Kobe Leads West On First All-Star Ballot

Kobe Bryant
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The NBA’s 58th All-Star Game is all set to be played in Phoenix on Sunday, Feb. 15. All it needs is some players.

One will surely be Kobe Bryant, who after the first ballot returns leads all Western Conference players with 719,252 votes, followed by Yao Ming’s 529,290. That’s not close. Chris Paul follows Bryant at the guard position with 406,220 votes, while Tim Duncan (442,203) and Amar’e Stoudemire (370,470) lead Western Conference forwards. Pau Gasol ranks fifth among forwards with 260,374 votes. At center, Shaquille O’Neal (227,273) trails Yao, and is followed by Mehmet Okur (162,139) and then Andrew Bynum (155,689).

Let’s take a look at the whole ballot, and then summarize the positioning of each Lakers player:

2009 Western Conference All-Star Balloting – No. 1
Forwards: Tim Duncan (SA) 442,203; Amar’e Stoudemire (Pho) 370,470; Carmelo Anthony (Den) 327,233; Dirk Nowitzki (Dal) 261,952; Pau Gasol (LAL) 260,374; Ron Artest (Hou) 214,063; Bruce Bowen (SA) 121,739; Shane Battier (Hou) 115,981; Josh Howard (Dal) 113,456; Luis Scola (Hou) 82,344; Lamar Odom (LAL) 78,422.

Guards: Kobe Bryant (LAL) 719,252; Chris Paul (NO) 406,220; Tracy McGrady (332,222); Manu Ginobili (SA) 166,981; Jason Kidd (Dal) 162,286; Tony Parker (SA) 161,638; Steve Nash (Pho) 142,410; Jason Terry (Dal) 105,345; Chauncey Billups (Den) 87,172; Brandon Roy (Por) 78,071; Rafer Alston (Hou) 73,613.

Centers: Yao Ming (Hou) 529,290; Shaquille O’Neal (Pho) 227,273; Mehmet Okur (Utah) 162,139; Andrew Bynum (LAL) 155,689; Greg Oden (Por) 71,366; Andris Biedrins (GS) 65,496; Al Jefferson (Minn) 46,242; Tyson Chandler (NO) 39,467; Marcus Camby (LAC) 25,824; Chris Kaman (LAC) 9,104; Brad Miller (Sac) 6,892.

Kobe Bryant
Kobe’s huge lead in the Western Conference should only grow as the season goes on. If Kobe isn’t voted in as a starter for the 11th time in his career (every year but his rookie season and there was no game in 1999), then “The Office” is a terrible show that’s never funny and has bad actors. We don’t even need to bother discussing this.

Pau Gasol
Pau’s case is a bit more interesting. First of all, I’ll argue that he should be an All-Star. He’s very clearly been the second-best player on an 18-3 team, and has the numbers to back it up: 18.0 points (20th in the West); 9.2 rebounds (7th); 3.4 assists; 0.95 blocks; and, perhaps most impressively, 57.1 field goal shooting, which ranks fourth in the league behind three players that score mostly on dunks and layups (Nene, Shaq and Emeka Okafor). While Pau is unlikely to be voted in as a starter ahead of Duncan, Amare, ‘Melo or Dirk, one would think that the NBA’s coaches value and respect Gasol’s game enough to put him on the squad. Even if the just mentioned four players all get into the game, it’s hard to think that the coaches would rather have Artest, Bowen, Battier, Howard or Scola, who trail Gasol in votes. A few other players not yet cracking the vote minimum are Carlos Boozer (who’s been hurt); David West, who was an All-Star last season; Zach Randolph, who – no matter what you say about him – is averaging 20 and 11; LaMarcus Aldridge; and Al Jefferson, who’s actually listed as a center but is averaging 21 and 10 and could get in as a forward/center if Minnesota wins a few more games. Yet and still, do you think any of those players are more deserving than Pau? Me either.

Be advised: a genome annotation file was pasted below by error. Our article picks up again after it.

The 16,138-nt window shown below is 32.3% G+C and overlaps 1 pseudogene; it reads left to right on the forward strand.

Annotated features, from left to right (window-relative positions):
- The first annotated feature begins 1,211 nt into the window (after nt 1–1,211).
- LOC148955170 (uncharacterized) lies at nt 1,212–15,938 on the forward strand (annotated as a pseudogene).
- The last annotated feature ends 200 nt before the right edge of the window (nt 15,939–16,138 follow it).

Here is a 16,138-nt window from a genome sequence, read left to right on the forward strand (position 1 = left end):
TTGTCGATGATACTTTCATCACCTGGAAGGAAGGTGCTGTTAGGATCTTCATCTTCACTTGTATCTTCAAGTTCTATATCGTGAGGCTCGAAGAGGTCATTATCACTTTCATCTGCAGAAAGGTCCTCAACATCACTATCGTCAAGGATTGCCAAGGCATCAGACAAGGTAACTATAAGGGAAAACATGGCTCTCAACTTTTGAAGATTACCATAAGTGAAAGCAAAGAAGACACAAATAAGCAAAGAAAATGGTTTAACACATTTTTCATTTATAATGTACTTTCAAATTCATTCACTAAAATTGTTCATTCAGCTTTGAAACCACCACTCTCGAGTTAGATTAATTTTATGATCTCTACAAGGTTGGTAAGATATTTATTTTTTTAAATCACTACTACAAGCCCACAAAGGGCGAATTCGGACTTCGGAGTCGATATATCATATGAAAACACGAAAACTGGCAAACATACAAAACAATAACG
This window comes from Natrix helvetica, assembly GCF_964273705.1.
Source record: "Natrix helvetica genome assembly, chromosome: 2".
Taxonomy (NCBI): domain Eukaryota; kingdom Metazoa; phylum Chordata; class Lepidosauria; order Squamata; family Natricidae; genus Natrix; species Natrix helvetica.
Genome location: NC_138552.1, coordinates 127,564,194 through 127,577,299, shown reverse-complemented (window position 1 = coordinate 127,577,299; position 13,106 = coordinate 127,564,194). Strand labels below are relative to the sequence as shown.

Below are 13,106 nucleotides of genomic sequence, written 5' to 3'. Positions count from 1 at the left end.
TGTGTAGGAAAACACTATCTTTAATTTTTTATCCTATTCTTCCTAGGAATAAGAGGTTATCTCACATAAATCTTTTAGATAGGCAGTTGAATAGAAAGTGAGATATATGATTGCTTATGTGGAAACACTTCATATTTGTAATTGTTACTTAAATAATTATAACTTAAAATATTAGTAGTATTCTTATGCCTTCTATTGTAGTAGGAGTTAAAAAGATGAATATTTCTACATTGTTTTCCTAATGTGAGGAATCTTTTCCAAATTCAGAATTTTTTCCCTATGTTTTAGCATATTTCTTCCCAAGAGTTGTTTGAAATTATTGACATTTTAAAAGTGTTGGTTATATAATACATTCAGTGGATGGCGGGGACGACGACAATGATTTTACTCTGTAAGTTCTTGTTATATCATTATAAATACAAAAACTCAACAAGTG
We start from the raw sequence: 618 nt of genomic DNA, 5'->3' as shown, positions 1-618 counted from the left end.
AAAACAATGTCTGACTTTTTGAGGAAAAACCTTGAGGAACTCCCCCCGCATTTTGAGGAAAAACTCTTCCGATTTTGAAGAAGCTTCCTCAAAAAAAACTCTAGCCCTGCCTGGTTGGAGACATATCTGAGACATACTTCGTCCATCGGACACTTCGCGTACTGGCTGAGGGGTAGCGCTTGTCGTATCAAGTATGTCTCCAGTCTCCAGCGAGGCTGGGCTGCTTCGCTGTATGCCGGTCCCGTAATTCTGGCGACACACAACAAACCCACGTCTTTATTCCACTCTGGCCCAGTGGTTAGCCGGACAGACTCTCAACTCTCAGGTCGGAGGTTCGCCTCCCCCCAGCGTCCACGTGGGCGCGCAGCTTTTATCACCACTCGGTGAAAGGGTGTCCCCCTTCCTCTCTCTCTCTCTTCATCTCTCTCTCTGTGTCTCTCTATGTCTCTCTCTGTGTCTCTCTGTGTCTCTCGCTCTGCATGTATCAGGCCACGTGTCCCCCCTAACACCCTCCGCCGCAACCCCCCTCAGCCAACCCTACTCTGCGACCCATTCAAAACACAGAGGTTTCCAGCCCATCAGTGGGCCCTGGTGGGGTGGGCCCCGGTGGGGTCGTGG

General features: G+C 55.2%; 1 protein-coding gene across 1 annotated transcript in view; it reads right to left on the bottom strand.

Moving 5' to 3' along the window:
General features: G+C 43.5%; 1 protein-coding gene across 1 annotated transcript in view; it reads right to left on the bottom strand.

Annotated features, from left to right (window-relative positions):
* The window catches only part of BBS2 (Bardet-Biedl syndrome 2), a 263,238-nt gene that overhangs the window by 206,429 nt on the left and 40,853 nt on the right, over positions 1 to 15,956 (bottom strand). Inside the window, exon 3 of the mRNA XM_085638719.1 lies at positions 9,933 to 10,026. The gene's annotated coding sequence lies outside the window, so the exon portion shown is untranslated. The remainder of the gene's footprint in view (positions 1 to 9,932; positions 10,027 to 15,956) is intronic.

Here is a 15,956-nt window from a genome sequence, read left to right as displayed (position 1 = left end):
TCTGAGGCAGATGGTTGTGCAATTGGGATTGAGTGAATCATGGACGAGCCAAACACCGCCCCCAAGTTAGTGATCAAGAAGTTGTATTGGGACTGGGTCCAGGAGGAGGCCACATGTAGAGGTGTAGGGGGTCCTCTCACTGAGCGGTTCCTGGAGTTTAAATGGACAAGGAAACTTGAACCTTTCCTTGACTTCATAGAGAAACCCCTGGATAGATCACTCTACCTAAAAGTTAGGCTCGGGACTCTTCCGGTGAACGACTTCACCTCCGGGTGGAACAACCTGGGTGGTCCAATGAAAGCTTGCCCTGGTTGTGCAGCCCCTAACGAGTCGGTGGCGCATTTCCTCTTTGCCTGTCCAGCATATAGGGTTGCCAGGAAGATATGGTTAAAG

Andrew Bynum
Unless Sun Yue makes a few calls to China on Bynum’s behalf, it’ll be quite difficult to jump Yao as the West’s starter at center. But there’s a good argument for Bynum being the West’s No. 2 center, particularly when we consider that his numbers should keep improving all the way up to the All-Star Game. Right now, he’s averaging 13.3 points, 8.9 boards (8th in the West), 1.95 blocks (7th in the NBA) and is shooting 56 percent from the floor (9th in the NBA). Andris Biedrins is putting up impressive numbers (15.2 points, 12.4 rebounds) but is on a bad team, just like Al Jefferson. Were Bynum the focal point of a team’s offense (like Al) or its only big man (like Biedrins), his numbers would probably rise to their level. As for the other two besides Yao ahead of ‘Drew, Shaq’s 15.4 and 8.4 are fine, but he doesn’t play the second side of back-to-backs. Okur’s numbers are right there with Shaq at 15.2 and 7.8, but the Turk is really more of a perimeter-oriented player on offense and doesn’t protect the rim on defense. Marcus Camby’s playing well, but Chris Kaman, Brad Miller, Tyson Chandler and Greg Oden shouldn’t threaten Bynum too much – it’ll be more about if Drew’s production continues to progress as it has in the last few weeks. If so, the kid’s first All-Star berth could be his reward.

Lamar Odom and Derek Fisher
While Odom’s currently the 11th player in terms of votes on the All-Star ballot, and certainly has All-Star caliber skills, he probably isn’t getting enough playing time on L.A.’s talent-laden squad to make as good of a case as other players. So with Lamar, let’s monitor his play (and minutes) heading into the next round of votes.

Fisher is the fifth Lakers player on the ballot, but with point guards like Chris Paul, Deron Williams, Tony Parker, Steve Nash, Baron Davis and now Chauncey Billups out West … Well let’s just say it’ll be tough.

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